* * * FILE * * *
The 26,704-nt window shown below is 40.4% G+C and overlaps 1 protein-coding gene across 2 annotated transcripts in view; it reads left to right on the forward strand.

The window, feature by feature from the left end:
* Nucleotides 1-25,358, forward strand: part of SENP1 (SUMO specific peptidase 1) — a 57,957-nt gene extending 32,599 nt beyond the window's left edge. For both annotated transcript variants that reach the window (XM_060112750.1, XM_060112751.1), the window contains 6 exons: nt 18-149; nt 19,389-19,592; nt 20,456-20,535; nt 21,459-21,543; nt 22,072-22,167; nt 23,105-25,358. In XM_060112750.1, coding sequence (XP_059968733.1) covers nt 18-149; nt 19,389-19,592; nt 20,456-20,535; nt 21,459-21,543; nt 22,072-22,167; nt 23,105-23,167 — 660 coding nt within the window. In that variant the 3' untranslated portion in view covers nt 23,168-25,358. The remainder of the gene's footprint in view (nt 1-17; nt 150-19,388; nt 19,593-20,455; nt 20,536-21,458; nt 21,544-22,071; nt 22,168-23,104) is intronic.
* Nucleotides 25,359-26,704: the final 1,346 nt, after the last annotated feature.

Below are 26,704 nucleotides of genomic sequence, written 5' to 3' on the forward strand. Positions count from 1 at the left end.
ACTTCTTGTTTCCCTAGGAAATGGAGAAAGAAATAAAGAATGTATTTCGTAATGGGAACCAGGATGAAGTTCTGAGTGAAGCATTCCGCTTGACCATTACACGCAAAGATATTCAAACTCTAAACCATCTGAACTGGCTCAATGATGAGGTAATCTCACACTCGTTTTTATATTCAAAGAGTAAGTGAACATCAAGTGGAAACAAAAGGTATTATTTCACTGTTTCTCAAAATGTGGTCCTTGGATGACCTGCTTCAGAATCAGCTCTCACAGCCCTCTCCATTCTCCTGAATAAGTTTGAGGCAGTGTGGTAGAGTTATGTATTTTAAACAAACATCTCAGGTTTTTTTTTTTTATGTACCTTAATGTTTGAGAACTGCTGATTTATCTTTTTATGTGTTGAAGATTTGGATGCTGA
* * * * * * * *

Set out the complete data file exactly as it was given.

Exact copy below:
The 26,704-nt window shown below is 40.4% G+C and overlaps 1 protein-coding gene across 2 annotated transcripts in view; it reads left to right on the forward strand.

The window, feature by feature from the left end:
* Nucleotides 1-25,358, forward strand: part of SENP1 (SUMO specific peptidase 1) — a 57,957-nt gene extending 32,599 nt beyond the window's left edge. For both annotated transcript variants that reach the window (XM_060112750.1, XM_060112751.1), the window contains 6 exons: nt 18-149; nt 19,389-19,592; nt 20,456-20,535; nt 21,459-21,543; nt 22,072-22,167; nt 23,105-25,358. In XM_060112750.1, coding sequence (XP_059968733.1) covers nt 18-149; nt 19,389-19,592; nt 20,456-20,535; nt 21,459-21,543; nt 22,072-22,167; nt 23,105-23,167 — 660 coding nt within the window. In that variant the 3' untranslated portion in view covers nt 23,168-25,358. The remainder of the gene's footprint in view (nt 1-17; nt 150-19,388; nt 19,593-20,455; nt 20,536-21,458; nt 21,544-22,071; nt 22,168-23,104) is intronic.
* Nucleotides 25,359-26,704: the final 1,346 nt, after the last annotated feature.

Below are 26,704 nucleotides of genomic sequence, written 5' to 3' on the forward strand. Positions count from 1 at the left end.
ACTTCTTGTTTCCCTAGGAAATGGAGAAAGAAATAAAGAATGTATTTCGTAATGGGAACCAGGATGAAGTTCTGAGTGAAGCATTCCGCTTGACCATTACACGCAAAGATATTCAAACTCTAAACCATCTGAACTGGCTCAATGATGAGGTAATCTCACACTCGTTTTTATATTCAAAGAGTAAGTGAACATCAAGTGGAAACAAAAGGTATTATTTCACTGTTTCTCAAAATGTGGTCCTTGGATGACCTGCTTCAGAATCAGCTCTCACAGCCCTCTCCATTCTCCTGAATAAGTTTGAGGCAGTGTGGTAGAGTTATGTATTTTAAACAAACATCTCAGGTTTTTTTTTTTTATGTACCTTAATGTTTGAGAACTGCTGATTTATCTTTTTATGTGTTGAAGATTTGGATGCTGA